Lead Exposure Risk Index

Index (1-10) reflecting poverty-adjusted risk of housing-based lead exposure

American Community Survey, U.S. Census Bureau.
Dashboard-City Average

Why do we measure lead exposure?

Protecting children from exposure to lead is important to their health and development. No safe level of lead in blood has been identified for children. Even low levels of lead in the blood have been shown to negatively affect a child’s intelligence, ability to pay attention, and academic achievement.1 Most children with lead in their blood live in or regularly visit housing that has old, decaying lead paint, exposing them to leaded paint chips and dust.1 Residents with low incomes may also struggle more with the cost of maintaining older housing stock, leaving them more vulnerable to the health impacts of poor housing quality.2,3      

How do we measure lead exposure?

Since data on blood lead levels is difficult to obtain from across the Dashboard’s cities, we instead use two metrics that are well-established predictors of lead exposure.4 

Housing with Potential Lead Risk

Older homes generally have a greater risk of lead paint.5 “Housing with Potential Lead Risk” is the percentage of housing stock with the potential for elevated lead risk because of the age of the housing in the city or census tracts.

Lead Exposure Risk Index

The “Lead Exposure Risk Index” is a score of overall lead exposure risk obtained by combining the “Housing with Potential Lead Risk” information with the percentage of people who live in poverty in the city or census tract, since both housing age and poverty are major predictors of lead exposure.3,6-7

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Strengths and Limitations

Strengths of Metric

Limitations of Metric

• Housing age contributes to some of the main sources of lead exposure: lead paint, exposure to soil/dust with traces of lead, and lead pipes.1

• Looking at both housing age and poverty can identify the areas with the greatest risk of lead exposure, which can help cities and communities target lead abatement strategies to where they are needed most.

• High scores on these measures describe the lead risk in an area, but may not accurately predict an individual’s actual chance of lead exposure.4

• These metrics do not reflect lead removal or improvement interventions that may have happened or that may be underway.

• These metrics are slow to change, since housing age does not change unless buildings are demolished or new housing is built.


Housing with potential lead risk

We count the number of housing units in each of five time periods: pre-1939, 1940­–59, 1960–79, 1980–99, and 2000 or newer. The count of housing units in each time period is weighted by the likelihood of lead exposure in housing of that era, which results in an overall percent of area housing likely to have some risk of lead exposure.

Lead exposure risk index

We took the housing with potential lead risk and factored in information about the percentage of households living at or below 125% of the poverty level. We standardized, weighted, summed, and ranked these values from 1, or lowest risk, to 10, or highest risk, to create a scale of overall lead exposure risk.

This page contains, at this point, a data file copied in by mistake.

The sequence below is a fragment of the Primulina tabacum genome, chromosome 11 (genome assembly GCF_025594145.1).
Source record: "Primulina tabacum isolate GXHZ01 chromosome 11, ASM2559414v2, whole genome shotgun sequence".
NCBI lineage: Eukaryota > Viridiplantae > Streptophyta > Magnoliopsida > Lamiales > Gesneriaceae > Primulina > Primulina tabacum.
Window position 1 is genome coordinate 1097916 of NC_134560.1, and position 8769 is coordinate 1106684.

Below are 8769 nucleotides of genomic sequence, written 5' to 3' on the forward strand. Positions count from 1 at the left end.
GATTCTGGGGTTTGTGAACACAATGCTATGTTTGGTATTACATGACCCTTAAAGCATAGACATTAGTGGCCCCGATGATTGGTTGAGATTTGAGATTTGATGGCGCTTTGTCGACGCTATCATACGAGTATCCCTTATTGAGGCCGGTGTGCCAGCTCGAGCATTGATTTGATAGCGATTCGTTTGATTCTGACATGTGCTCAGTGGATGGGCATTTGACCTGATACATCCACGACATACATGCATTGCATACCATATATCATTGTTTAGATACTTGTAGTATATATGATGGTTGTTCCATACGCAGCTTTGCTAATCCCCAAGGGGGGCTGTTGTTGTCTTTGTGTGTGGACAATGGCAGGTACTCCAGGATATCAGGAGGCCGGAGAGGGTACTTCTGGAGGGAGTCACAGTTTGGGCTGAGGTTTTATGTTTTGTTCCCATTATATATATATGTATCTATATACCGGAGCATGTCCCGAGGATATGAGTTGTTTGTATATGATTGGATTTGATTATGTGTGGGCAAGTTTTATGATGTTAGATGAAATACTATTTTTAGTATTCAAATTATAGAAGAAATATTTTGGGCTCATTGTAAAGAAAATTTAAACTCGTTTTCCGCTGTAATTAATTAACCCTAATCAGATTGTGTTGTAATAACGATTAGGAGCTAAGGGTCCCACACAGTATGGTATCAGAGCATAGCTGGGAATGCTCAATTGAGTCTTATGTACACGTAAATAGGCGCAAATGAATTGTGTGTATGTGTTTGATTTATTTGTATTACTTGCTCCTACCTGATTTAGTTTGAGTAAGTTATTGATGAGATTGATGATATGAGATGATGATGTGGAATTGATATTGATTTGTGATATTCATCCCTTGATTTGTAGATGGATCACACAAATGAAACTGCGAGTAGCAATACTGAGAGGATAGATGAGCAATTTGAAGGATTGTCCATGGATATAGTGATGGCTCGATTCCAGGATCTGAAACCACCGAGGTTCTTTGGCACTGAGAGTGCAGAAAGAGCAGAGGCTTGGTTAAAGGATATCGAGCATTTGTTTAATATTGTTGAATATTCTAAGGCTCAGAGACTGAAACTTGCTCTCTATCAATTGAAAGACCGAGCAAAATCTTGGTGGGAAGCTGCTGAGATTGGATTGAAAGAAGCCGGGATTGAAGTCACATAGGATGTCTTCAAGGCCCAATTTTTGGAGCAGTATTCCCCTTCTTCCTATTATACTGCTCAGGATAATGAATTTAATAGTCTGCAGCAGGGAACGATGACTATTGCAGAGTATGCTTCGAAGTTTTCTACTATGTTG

These analyses were based on methods developed by the Washington State Department of Health/Vox Media.4 For more information on the calculations, please refer to the City Health Dashboard Technical Documentation.

Data Source

Estimates for the housing with potential lead risk metric are from American Community Survey 5-year estimate data using the B25034 table. Estimates for the lead exposure risk index metric are from American Community Survey 5-year estimate data using the B25034 and S1701 tables. Multi-year data are available for these metrics. For more information, please refer to Using Multi-Year Data: Tips and Cautions

Years of Collection

Calculated by the Dashboard Team using data from 2022, 5 year estimate.


  1. Academy A, Pediatrics OF, Exposure L. Lead Exposure in Children: Prevention, Detection, and Management. Pediatrics. 2005;116:1036-1046.

  2. Shai D. Income, housing, and fire injuries: a census tract analysis. Public health reports (Washington, D.C. : 1974). 2006;121:149-154.

  3. Vivier PM, Hauptman M, Weitzen SH, Bell S, Quilliam DN, Logan JR. The important health impact of where a child lives: neighborhood characteristics and the burden of lead poisoning. Maternal and child health journal. Nov 2011;15(8):1195-1202.

  4. Frostenson S, Kliff S. The risk of lead poisoning isn't just in Flint. So we mapped the risk in every neighborhood in America. 2016. https://www.vox.com/a/lead-exposure-risk-map. Accessed January 8, 2018.

  5. Jacobs DE, Clickner RP, Zhou JY, et al. The prevalence of lead-based paint hazards in U.S. housing. Environmental Health Perspectives. 2002;110:599-606.

  6. Vaidyanathan A, Staley F, Shire J, et al. Screening for lead poisoning: a geospatial approach to determine testing of children in at-risk neighborhoods. J Pediatr. Mar 2009;154(3):409-414.

  7. Lanphear BP, Byrd RS, Auinger P, Schaffer SJ. Community characteristics associated with elevated blood lead levels in children. Pediatrics. Feb 1998;101(2):264-271.

  8. Shenassa ED, Stubbendick A, Brown MJ. Social disparities in housing and related pediatric injury: a multilevel study. Am J Public Health. Apr 2004;94(4):633-639.

Last updated: July 26, 2023